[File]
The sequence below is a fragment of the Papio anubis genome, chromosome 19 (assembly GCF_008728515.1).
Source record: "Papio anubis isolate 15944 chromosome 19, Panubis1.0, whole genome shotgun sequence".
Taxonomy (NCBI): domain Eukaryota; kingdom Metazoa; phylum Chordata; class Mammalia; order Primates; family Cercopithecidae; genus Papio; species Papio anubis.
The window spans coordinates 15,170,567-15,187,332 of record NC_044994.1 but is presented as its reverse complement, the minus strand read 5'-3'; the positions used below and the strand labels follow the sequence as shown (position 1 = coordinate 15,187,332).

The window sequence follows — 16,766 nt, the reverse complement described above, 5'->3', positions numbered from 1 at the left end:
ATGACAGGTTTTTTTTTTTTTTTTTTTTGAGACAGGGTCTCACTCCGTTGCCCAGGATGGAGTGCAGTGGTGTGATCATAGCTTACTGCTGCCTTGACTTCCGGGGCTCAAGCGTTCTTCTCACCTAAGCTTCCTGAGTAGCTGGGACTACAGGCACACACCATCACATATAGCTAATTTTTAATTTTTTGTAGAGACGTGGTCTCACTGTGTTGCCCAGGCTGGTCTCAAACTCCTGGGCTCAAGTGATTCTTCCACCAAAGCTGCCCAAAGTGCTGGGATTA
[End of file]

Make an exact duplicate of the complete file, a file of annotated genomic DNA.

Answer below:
The sequence below is a fragment of the Papio anubis genome, chromosome 19 (assembly GCF_008728515.1).
Source record: "Papio anubis isolate 15944 chromosome 19, Panubis1.0, whole genome shotgun sequence".
Taxonomy (NCBI): domain Eukaryota; kingdom Metazoa; phylum Chordata; class Mammalia; order Primates; family Cercopithecidae; genus Papio; species Papio anubis.
The window spans coordinates 15,170,567-15,187,332 of record NC_044994.1 but is presented as its reverse complement, the minus strand read 5'-3'; the positions used below and the strand labels follow the sequence as shown (position 1 = coordinate 15,187,332).

The window sequence follows — 16,766 nt, the reverse complement described above, 5'->3', positions numbered from 1 at the left end:
ATGACAGGTTTTTTTTTTTTTTTTTTTTGAGACAGGGTCTCACTCCGTTGCCCAGGATGGAGTGCAGTGGTGTGATCATAGCTTACTGCTGCCTTGACTTCCGGGGCTCAAGCGTTCTTCTCACCTAAGCTTCCTGAGTAGCTGGGACTACAGGCACACACCATCACATATAGCTAATTTTTAATTTTTTGTAGAGACGTGGTCTCACTGTGTTGCCCAGGCTGGTCTCAAACTCCTGGGCTCAAGTGATTCTTCCACCAAAGCTGCCCAAAGTGCTGGGATTA